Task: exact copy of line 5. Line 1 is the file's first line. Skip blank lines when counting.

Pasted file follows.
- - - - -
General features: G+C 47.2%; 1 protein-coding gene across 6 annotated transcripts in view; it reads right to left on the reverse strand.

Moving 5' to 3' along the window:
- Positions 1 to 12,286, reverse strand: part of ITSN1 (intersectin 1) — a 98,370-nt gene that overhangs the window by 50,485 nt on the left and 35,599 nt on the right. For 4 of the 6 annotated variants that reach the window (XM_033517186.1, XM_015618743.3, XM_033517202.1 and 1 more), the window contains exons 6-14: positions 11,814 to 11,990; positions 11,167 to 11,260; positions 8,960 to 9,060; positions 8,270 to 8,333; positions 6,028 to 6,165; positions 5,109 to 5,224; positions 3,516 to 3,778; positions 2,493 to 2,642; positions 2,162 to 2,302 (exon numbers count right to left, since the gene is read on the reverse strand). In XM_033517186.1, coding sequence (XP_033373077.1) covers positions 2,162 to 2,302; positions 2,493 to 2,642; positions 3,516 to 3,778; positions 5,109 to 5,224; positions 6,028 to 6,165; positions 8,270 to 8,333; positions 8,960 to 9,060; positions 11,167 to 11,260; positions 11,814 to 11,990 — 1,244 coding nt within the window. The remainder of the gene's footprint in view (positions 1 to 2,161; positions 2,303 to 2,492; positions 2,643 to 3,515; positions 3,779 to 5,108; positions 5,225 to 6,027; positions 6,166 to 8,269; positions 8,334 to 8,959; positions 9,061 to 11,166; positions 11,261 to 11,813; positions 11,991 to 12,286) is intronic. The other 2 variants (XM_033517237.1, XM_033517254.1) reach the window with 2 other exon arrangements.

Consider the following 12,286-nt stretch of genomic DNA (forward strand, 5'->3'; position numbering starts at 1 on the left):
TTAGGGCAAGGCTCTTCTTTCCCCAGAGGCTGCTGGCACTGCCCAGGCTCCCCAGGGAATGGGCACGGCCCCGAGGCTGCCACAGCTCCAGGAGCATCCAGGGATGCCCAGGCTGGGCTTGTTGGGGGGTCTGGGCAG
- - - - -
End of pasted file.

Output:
TTAGGGCAAGGCTCTTCTTTCCCCAGAGGCTGCTGGCACTGCCCAGGCTCCCCAGGGAATGGGCACGGCCCCGAGGCTGCCACAGCTCCAGGAGCATCCAGGGATGCCCAGGCTGGGCTTGTTGGGGGGTCTGGGCAG